Biopigments can reveal life on other Earths

Examples of samples (plants and sands) with different pigments measured in the lab (top, left) and the polarized spectra of Earth-like planets with the visible surface completely covered by various biopigments and clear ocean (bottom, left). The instrument and laboratory setup are shown on the right.

Finding life on other planets is one of the ultimate goals of modern astrophysics. Prof. Dr. Svetlana Berdyugina and her team have proposed and developed a new approach for searching life on other planets. They have measured in the laboratory samples of terrestrial plants containing various biological photosynthetic pigments (biopigments, BP) and found that these biopigments modify reflected light in such a way that it becomes linearly polarized to a high degree. This means that the reflected electromagnetic wave oscillates preferably within one plane, and an external observer can see a very conspicuous signal of biopigments if the planet is observed in polarized light. The team has also measured non-biological samples like sand and rocks containing different mineral pigments. The measured data were used to model polarized and unpolarized spectra of Earth-like planets.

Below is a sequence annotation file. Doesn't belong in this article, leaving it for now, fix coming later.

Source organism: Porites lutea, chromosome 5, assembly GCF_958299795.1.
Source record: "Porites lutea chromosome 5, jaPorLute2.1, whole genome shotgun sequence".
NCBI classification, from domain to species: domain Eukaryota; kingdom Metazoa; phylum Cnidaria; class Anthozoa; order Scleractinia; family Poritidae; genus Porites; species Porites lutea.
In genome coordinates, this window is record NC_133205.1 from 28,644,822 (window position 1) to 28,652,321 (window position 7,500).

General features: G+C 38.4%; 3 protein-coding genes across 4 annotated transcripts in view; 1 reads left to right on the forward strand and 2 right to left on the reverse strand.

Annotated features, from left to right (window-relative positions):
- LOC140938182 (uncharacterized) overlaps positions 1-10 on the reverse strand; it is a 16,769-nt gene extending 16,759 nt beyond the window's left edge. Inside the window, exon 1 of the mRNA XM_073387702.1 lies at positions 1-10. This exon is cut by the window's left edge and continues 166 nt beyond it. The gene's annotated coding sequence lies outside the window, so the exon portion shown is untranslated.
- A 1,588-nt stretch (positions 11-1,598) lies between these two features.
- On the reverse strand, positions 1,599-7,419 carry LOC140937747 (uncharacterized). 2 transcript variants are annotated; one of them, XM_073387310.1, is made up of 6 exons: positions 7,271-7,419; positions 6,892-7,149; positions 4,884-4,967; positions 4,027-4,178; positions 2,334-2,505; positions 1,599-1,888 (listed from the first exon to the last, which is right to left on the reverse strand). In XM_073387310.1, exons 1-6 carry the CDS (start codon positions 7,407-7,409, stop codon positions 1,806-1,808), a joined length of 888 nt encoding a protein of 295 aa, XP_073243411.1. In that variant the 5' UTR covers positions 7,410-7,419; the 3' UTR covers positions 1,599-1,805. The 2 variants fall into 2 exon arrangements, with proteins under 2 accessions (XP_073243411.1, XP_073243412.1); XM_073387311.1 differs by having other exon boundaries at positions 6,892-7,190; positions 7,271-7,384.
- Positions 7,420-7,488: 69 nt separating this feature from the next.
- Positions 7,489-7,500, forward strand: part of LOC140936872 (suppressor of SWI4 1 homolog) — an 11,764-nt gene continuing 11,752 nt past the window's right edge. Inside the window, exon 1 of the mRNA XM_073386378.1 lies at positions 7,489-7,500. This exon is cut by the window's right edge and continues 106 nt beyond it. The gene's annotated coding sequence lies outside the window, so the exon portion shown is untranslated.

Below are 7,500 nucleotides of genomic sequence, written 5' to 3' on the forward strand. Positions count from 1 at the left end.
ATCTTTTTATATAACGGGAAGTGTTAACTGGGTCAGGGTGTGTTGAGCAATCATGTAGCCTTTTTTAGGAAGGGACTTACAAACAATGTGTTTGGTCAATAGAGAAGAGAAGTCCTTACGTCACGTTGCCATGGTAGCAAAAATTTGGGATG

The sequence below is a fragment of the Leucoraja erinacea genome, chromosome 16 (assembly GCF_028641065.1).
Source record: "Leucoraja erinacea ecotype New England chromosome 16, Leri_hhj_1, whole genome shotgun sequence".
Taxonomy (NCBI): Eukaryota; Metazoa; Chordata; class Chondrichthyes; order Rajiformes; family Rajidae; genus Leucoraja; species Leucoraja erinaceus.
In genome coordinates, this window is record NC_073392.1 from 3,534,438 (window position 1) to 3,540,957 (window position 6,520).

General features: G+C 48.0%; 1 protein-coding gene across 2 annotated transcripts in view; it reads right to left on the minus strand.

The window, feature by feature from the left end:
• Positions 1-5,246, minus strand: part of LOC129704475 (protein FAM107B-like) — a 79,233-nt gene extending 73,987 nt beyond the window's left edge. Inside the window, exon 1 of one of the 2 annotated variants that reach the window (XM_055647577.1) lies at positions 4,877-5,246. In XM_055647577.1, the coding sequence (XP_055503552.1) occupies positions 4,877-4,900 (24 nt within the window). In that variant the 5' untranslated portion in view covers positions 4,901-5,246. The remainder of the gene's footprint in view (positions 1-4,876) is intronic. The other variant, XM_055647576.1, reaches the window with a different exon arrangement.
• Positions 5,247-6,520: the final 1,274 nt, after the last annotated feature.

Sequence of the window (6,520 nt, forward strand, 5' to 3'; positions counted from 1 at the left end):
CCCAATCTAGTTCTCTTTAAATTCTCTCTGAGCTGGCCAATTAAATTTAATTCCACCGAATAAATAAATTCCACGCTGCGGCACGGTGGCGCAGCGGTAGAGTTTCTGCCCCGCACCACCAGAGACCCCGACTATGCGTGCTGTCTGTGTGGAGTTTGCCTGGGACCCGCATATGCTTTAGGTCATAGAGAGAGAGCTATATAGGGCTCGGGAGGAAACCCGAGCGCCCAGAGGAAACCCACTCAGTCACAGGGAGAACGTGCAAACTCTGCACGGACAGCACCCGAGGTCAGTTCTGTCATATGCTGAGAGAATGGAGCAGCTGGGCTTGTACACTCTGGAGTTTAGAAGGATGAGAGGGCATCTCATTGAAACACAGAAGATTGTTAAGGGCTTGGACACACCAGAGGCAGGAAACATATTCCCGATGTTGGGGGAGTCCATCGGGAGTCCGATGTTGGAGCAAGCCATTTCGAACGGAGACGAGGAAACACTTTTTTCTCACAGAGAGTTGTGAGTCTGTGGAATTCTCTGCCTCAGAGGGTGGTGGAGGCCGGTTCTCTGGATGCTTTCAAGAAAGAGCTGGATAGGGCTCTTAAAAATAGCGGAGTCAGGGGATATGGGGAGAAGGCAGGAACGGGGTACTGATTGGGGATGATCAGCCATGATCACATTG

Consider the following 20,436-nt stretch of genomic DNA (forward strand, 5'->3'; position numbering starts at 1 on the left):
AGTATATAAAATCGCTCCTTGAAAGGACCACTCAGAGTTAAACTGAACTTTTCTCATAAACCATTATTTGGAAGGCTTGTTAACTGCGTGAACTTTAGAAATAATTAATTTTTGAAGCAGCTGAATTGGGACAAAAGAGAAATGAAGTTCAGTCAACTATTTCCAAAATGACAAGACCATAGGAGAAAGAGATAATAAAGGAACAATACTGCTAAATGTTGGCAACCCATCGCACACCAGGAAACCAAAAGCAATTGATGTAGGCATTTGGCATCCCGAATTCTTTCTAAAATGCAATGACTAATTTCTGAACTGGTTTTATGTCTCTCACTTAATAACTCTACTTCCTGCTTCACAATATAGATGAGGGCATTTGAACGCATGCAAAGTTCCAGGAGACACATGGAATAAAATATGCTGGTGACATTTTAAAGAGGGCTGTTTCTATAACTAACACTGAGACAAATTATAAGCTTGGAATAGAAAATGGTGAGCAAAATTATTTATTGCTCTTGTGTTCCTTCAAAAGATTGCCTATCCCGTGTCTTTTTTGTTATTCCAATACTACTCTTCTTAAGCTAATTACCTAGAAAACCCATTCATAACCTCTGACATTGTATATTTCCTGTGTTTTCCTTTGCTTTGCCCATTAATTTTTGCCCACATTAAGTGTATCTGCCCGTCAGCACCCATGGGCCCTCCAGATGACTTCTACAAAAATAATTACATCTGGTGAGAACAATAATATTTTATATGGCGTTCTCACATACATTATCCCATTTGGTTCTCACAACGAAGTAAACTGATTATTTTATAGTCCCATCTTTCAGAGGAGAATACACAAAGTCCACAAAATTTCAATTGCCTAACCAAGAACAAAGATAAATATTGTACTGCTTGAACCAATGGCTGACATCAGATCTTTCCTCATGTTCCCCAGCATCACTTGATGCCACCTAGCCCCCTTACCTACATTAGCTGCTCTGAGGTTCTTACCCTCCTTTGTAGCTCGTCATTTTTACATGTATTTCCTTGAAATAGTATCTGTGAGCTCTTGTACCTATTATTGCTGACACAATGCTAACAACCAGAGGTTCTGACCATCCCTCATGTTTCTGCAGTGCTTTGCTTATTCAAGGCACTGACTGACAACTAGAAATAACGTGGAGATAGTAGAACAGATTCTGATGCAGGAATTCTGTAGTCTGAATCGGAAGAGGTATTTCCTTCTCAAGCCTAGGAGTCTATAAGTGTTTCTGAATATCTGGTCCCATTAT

In contrast to biopigments, minerals do no show a very high polarization degree in the reflected light of planets and can be well distinguished from biopigments. This is an excellent news for future large telescopes and space missions which will search for life signatures on nearby Earth-like planets. A scientific paper with these results was submitted to the International Journal of Astrobiology and will be published in the fall 2014. An article in the University of Freiburg Magazine describing the research by Prof. Dr. Svetlana Berdyugina and her team can be found here.

The laboratory measurements were carried out with a prototype of the Innovative Polarimeter (InnoPol). InnoPol was built within an international cooperation between KIS, University of Hawaii (USA) and University of Turku (Finland) which was funded by the Leibniz Association. It is currently being commissioned at the 3.6m AEOS telescope of the Haleakala Observatory, Maui (USA). A copy of this prototype has been built at KIS and will be employed for further measurements of biological and non-biological samples in order to improve models of extrasolar Earths, their reflectance properties and atmospheres. This work is also supported by the ERC Advanced Grant HotMol.